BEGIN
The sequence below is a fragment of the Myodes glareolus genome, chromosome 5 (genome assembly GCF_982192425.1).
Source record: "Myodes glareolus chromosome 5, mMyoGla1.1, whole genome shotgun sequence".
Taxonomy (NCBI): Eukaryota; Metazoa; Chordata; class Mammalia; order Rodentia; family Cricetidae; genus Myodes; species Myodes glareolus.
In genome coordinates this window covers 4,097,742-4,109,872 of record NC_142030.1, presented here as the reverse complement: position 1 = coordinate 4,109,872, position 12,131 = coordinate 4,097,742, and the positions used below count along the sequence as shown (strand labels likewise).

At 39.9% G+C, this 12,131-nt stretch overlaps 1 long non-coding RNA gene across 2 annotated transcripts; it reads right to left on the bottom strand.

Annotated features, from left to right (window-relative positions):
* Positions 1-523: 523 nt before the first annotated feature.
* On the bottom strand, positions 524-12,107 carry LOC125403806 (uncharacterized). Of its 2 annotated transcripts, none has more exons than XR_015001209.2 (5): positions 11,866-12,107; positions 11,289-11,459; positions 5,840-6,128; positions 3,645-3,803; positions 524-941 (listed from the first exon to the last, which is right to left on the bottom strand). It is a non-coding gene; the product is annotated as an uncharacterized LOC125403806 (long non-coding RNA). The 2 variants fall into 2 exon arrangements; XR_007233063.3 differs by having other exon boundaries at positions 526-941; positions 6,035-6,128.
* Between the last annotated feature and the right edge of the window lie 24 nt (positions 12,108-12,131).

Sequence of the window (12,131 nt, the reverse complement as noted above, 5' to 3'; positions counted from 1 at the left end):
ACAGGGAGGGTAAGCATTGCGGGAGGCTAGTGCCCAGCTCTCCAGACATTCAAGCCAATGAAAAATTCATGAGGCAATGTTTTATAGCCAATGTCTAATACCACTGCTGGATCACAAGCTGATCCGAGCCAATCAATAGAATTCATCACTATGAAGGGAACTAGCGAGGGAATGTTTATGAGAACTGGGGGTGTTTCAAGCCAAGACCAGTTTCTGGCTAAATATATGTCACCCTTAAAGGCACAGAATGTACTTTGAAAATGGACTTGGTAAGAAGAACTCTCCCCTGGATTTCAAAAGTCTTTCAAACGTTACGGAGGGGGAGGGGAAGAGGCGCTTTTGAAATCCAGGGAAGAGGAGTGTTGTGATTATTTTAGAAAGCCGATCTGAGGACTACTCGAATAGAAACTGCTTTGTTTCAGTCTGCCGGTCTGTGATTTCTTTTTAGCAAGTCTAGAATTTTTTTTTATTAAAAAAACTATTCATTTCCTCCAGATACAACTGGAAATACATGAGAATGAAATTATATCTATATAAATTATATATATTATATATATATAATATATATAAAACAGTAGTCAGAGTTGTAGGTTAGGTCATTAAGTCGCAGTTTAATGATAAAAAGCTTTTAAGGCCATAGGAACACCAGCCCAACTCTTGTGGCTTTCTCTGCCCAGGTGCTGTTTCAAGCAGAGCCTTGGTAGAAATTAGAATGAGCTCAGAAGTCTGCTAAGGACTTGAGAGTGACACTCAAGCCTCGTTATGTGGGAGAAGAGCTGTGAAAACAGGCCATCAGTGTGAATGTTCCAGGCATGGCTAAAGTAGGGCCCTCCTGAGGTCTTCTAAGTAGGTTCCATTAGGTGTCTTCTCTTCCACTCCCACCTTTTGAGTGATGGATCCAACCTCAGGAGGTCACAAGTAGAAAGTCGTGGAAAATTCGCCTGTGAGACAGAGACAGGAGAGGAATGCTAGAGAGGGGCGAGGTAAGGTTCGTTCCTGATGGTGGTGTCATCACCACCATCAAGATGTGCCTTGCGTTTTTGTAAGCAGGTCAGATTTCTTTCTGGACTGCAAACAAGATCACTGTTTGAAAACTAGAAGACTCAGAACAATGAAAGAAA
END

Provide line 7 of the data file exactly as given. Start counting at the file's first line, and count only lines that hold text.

* Positions 1-523: 523 nt before the first annotated feature.